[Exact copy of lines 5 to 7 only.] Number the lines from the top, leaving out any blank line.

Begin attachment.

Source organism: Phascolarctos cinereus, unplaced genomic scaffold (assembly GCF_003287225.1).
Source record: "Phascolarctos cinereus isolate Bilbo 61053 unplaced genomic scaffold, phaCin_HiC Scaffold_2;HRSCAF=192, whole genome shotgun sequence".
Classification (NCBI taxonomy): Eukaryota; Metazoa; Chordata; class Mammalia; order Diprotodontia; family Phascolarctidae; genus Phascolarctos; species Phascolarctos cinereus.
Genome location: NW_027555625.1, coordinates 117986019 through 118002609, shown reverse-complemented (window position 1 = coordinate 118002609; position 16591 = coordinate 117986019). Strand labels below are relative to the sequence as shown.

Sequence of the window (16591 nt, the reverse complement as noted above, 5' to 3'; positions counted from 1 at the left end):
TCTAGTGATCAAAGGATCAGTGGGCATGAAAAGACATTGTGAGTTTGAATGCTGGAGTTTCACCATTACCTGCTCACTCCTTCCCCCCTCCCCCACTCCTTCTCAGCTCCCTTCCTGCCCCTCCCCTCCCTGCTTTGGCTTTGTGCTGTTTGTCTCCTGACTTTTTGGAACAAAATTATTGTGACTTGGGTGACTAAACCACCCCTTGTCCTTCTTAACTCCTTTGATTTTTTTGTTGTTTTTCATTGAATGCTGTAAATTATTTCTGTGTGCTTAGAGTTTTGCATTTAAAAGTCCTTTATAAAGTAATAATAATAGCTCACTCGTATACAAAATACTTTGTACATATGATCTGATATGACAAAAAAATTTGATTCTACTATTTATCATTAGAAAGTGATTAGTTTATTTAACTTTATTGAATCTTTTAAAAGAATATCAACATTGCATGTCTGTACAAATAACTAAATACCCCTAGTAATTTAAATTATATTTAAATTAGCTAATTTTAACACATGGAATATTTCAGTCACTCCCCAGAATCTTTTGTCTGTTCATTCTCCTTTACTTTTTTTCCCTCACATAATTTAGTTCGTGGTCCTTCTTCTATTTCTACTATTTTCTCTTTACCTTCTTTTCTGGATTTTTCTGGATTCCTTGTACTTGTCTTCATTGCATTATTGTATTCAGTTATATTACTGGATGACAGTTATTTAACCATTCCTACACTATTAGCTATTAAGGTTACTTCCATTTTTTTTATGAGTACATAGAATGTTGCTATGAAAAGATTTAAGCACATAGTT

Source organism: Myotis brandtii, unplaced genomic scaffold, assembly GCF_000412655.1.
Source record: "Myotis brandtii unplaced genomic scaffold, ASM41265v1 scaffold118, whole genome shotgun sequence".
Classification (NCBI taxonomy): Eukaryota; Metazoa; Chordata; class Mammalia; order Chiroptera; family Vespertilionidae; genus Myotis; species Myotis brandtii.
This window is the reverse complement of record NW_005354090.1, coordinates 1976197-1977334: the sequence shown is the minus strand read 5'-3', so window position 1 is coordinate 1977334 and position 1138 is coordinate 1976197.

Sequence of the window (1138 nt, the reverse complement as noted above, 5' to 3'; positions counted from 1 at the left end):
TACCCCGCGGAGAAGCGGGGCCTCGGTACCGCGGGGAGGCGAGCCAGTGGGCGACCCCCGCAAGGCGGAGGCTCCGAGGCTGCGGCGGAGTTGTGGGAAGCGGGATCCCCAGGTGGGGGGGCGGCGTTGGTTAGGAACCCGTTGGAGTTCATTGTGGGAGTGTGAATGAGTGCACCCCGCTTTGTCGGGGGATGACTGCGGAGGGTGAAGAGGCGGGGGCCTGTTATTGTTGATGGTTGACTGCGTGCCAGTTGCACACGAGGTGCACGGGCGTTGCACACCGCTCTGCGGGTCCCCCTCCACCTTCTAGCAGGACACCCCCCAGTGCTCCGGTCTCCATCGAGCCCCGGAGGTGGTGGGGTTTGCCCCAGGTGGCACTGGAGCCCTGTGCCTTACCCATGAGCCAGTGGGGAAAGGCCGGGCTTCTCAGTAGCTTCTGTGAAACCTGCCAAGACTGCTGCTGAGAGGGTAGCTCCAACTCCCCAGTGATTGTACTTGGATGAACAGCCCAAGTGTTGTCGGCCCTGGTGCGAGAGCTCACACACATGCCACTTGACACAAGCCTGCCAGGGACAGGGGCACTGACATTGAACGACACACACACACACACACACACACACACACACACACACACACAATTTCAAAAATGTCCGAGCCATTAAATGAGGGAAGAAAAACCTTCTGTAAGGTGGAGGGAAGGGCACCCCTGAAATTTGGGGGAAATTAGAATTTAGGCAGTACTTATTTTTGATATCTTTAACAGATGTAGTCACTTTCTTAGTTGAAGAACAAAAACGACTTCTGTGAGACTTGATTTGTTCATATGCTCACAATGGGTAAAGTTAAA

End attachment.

Sequence of the window (16591 nt, the reverse complement as noted above, 5' to 3'; positions counted from 1 at the left end):
TCTAGTGATCAAAGGATCAGTGGGCATGAAAAGACATTGTGAGTTTGAATGCTGGAGTTTCACCATTACCTGCTCACTCCTTCCCCCCTCCCCCACTCCTTCTCAGCTCCCTTCCTGCCCCTCCCCTCCCTGCTTTGGCTTTGTGCTGTTTGTCTCCTGACTTTTTGGAACAAAATTATTGTGACTTGGGTGACTAAACCACCCCTTGTCCTTCTTAACTCCTTTGATTTTTTTGTTGTTTTTCATTGAATGCTGTAAATTATTTCTGTGTGCTTAGAGTTTTGCATTTAAAAGTCCTTTATAAAGTAATAATAATAGCTCACTCGTATACAAAATACTTTGTACATATGATCTGATATGACAAAAAAATTTGATTCTACTATTTATCATTAGAAAGTGATTAGTTTATTTAACTTTATTGAATCTTTTAAAAGAATATCAACATTGCATGTCTGTACAAATAACTAAATACCCCTAGTAATTTAAATTATATTTAAATTAGCTAATTTTAACACATGGAATATTTCAGTCACTCCCCAGAATCTTTTGTCTGTTCATTCTCCTTTACTTTTTTTCCCTCACATAATTTAGTTCGTGGTCCTTCTTCTATTTCTACTATTTTCTCTTTACCTTCTTTTCTGGATTTTTCTGGATTCCTTGTACTTGTCTTCATTGCATTATTGTATTCAGTTATATTACTGGATGACAGTTATTTAACCATTCCTACACTATTAGCTATTAAGGTTACTTCCATTTTTTTTATGAGTACATAGAATGTTGCTATGAAAAGATTTAAGCACATAGTT

Source organism: Myotis brandtii, unplaced genomic scaffold, assembly GCF_000412655.1.